A common issue with Business Intelligence systems is what to do with old data. Some organizations have data going back many years, and while it isn’t used on a daily basis anymore it still has value.
Retaining that information on a typical storage array can prove to be expensive (heck, storing anything on those can prove to be expensive).
Fortunately there is an alternative, wherein Hadoop’s file system (HDFS) proves very functional. It is redundant and runs on commodity hardware. Take a handful of x86 servers, load them up with cheap 4TB SATA drives at 7600 rpm, and you have a solution that most storage arrays can’t touch price-wise.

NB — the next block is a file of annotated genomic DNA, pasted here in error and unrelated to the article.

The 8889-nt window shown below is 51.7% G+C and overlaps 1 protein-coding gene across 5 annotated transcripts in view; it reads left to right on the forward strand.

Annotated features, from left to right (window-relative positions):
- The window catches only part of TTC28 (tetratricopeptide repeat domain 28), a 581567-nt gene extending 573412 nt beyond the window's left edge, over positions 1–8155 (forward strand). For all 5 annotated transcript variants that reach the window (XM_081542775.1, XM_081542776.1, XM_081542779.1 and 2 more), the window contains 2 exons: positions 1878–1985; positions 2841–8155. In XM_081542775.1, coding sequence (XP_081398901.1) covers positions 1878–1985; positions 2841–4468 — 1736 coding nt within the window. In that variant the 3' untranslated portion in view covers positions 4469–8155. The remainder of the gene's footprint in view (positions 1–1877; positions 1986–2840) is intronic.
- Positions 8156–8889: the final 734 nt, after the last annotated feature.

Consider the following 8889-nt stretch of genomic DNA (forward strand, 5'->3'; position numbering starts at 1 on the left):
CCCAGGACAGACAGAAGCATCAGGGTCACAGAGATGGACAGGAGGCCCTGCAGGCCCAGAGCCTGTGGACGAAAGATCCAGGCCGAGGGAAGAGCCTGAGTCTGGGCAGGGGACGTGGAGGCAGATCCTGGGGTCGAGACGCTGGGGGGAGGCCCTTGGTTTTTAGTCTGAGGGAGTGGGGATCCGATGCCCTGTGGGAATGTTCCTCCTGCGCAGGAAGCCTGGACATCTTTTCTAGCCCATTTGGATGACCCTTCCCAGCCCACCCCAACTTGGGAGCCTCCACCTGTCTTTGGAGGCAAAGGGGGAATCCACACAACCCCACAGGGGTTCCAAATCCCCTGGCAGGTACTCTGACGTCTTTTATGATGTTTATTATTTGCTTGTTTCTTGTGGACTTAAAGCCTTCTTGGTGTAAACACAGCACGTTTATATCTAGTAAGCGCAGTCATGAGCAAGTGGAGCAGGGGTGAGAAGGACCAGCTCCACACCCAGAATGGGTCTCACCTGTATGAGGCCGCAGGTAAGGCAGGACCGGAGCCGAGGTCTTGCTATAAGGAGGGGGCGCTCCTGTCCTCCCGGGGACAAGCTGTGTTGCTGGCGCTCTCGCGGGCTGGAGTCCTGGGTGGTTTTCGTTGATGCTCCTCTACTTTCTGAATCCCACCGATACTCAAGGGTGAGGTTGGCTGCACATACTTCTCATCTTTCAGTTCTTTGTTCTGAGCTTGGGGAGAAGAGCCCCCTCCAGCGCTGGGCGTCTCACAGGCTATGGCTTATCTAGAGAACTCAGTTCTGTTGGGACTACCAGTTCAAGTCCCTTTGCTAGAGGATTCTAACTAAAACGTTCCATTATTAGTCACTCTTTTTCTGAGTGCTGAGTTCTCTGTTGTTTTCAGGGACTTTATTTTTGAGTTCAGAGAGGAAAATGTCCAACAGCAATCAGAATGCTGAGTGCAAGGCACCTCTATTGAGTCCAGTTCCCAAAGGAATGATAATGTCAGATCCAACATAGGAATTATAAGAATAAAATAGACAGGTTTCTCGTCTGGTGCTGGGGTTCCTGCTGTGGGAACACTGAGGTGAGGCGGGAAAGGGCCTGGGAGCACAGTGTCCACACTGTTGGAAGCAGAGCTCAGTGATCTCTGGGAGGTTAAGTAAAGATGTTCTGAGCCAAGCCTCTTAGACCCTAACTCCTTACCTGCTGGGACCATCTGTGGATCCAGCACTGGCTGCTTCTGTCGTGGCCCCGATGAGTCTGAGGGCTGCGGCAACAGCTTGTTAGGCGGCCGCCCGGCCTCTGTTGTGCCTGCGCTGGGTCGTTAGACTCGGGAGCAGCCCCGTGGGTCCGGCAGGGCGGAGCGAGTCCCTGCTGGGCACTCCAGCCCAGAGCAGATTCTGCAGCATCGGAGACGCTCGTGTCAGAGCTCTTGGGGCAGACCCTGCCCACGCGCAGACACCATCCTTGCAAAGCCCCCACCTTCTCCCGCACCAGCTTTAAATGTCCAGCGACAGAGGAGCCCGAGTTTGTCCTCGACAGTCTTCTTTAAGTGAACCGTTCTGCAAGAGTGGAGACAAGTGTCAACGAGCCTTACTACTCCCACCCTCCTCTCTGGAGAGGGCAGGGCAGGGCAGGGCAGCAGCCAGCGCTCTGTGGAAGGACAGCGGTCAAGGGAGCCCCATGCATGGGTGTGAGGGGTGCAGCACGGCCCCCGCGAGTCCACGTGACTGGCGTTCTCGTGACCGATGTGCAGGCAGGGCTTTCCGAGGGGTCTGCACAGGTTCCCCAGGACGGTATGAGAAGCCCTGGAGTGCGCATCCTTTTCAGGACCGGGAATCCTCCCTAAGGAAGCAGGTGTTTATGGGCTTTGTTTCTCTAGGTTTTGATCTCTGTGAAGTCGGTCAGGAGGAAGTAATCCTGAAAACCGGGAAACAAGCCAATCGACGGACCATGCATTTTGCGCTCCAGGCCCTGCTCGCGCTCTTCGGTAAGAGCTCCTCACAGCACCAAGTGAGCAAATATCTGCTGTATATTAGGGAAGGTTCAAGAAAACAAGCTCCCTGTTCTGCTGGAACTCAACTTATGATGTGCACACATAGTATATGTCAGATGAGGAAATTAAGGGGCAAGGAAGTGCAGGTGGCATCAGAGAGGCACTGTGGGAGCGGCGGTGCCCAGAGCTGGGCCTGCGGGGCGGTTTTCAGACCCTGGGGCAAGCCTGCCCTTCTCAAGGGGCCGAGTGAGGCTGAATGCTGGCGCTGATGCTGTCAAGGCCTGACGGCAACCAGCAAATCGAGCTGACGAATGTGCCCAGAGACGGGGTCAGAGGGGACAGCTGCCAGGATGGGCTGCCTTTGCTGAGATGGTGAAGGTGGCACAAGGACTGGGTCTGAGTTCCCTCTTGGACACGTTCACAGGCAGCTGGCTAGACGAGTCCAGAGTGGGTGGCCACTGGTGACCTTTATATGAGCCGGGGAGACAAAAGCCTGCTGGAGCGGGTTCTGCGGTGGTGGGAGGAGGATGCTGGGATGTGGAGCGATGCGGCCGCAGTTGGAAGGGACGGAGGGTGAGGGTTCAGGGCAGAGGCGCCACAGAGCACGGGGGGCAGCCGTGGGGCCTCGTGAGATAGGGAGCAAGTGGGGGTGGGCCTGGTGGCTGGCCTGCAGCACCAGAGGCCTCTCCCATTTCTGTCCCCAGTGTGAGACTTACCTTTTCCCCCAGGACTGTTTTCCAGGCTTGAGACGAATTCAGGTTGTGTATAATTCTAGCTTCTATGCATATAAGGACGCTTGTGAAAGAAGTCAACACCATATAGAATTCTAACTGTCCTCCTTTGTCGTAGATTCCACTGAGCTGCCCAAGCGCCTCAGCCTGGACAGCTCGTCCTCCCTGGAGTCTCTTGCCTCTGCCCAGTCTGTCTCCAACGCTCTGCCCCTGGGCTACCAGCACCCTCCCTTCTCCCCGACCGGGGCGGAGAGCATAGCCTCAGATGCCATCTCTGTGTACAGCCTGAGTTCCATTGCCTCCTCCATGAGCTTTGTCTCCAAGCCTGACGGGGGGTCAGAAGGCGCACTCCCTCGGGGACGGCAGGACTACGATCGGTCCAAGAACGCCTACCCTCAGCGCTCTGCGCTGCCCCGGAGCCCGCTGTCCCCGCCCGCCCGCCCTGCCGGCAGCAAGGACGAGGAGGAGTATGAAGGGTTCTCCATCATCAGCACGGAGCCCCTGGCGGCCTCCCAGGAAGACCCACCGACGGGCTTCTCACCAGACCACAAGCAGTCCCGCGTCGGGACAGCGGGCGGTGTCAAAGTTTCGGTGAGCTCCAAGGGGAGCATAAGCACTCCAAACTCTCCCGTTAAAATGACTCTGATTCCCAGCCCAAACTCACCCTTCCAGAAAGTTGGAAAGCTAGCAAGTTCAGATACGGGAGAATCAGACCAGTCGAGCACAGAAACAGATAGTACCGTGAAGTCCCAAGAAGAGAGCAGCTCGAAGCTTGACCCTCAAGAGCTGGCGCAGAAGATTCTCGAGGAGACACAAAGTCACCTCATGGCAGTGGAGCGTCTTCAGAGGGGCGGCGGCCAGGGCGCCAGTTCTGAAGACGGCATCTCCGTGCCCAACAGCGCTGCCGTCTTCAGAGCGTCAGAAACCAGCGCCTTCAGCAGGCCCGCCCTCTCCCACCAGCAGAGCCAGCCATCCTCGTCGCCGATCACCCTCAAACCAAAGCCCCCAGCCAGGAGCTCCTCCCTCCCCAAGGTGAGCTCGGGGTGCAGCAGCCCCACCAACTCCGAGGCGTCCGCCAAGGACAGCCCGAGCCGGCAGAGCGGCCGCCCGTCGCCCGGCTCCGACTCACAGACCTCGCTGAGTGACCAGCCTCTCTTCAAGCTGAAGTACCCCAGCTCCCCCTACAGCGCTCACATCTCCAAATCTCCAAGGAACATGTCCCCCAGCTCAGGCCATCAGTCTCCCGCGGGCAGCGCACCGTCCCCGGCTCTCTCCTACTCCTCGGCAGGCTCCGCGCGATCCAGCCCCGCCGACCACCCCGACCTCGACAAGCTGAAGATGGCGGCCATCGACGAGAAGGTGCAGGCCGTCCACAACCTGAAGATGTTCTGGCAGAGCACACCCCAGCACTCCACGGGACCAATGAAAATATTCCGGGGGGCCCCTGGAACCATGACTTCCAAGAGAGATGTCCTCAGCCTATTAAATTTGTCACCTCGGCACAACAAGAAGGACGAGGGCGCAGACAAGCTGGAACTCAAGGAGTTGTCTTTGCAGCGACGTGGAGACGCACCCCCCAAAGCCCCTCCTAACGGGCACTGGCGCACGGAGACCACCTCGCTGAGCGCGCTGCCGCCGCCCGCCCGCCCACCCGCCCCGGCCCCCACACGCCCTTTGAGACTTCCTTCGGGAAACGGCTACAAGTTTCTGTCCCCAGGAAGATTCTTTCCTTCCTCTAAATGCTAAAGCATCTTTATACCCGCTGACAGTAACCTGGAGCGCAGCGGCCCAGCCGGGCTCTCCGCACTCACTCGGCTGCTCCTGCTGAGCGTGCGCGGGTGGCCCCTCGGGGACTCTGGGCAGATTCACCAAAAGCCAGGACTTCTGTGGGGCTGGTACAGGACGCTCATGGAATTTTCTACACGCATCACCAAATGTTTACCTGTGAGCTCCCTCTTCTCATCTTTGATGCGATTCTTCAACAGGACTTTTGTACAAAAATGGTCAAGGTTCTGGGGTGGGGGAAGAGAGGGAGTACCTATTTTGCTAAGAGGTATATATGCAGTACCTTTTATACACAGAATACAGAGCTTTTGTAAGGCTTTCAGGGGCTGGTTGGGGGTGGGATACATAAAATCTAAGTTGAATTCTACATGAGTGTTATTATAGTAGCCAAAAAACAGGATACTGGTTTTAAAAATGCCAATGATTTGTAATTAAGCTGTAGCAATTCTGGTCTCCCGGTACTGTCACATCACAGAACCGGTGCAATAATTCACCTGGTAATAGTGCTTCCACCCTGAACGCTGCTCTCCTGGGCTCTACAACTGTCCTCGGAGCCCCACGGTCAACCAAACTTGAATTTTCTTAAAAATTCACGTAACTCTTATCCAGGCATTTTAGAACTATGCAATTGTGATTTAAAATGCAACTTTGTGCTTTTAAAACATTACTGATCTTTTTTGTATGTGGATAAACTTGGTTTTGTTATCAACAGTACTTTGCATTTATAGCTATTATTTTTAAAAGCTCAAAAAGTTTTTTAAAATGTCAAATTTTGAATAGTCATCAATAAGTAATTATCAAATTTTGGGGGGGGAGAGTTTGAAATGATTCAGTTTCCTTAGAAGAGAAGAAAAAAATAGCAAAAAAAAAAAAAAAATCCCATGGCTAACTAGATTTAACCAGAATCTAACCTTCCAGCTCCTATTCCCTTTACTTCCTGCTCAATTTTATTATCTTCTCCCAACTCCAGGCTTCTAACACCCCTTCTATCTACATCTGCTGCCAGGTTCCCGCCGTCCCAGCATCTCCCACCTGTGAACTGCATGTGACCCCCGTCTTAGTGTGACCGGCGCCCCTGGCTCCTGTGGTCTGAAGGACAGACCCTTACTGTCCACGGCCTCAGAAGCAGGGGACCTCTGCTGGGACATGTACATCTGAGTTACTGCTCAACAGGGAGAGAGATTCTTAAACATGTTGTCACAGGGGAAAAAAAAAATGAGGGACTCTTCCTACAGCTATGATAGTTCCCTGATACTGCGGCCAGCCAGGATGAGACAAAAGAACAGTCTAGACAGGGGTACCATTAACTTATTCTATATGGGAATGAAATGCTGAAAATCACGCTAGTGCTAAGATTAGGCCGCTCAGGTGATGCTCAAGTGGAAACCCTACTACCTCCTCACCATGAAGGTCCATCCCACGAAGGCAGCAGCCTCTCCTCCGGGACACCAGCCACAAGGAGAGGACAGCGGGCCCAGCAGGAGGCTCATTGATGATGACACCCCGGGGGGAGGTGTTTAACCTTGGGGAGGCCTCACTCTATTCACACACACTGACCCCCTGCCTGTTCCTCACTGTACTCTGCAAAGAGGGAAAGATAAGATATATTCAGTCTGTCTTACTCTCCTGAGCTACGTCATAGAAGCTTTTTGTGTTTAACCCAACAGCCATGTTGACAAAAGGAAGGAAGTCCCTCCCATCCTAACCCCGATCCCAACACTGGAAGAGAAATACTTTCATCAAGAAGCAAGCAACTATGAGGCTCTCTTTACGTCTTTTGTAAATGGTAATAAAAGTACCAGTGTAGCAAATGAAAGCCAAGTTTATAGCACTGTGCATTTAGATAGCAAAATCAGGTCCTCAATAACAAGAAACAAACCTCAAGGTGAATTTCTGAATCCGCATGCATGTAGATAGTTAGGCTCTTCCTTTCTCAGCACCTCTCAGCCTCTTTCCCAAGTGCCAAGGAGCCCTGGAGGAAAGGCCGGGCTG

Will it have the same performance as an EMC or NetApp running 15K SAS drives and flash? Of course not, but you don’t need it to in this case. And if one of the servers in the cluster bites the dust, just replace it. HDFS will repair the cluster and re-distribute the data once the new server is added.
An added benefit is the ability to conduct your ETL (or ELT, depending on your point of view) process in the Hadoop cluster. If you’ve changed databases over the years or simply changed the schema, this will come in handy.
Using HDFS to store recent data, or data that needs to be accessed often and quickly, is usually not a good choice since since speed is not a hallmark of Hadoop in general. But for long-term storage of old data it could be a very good option.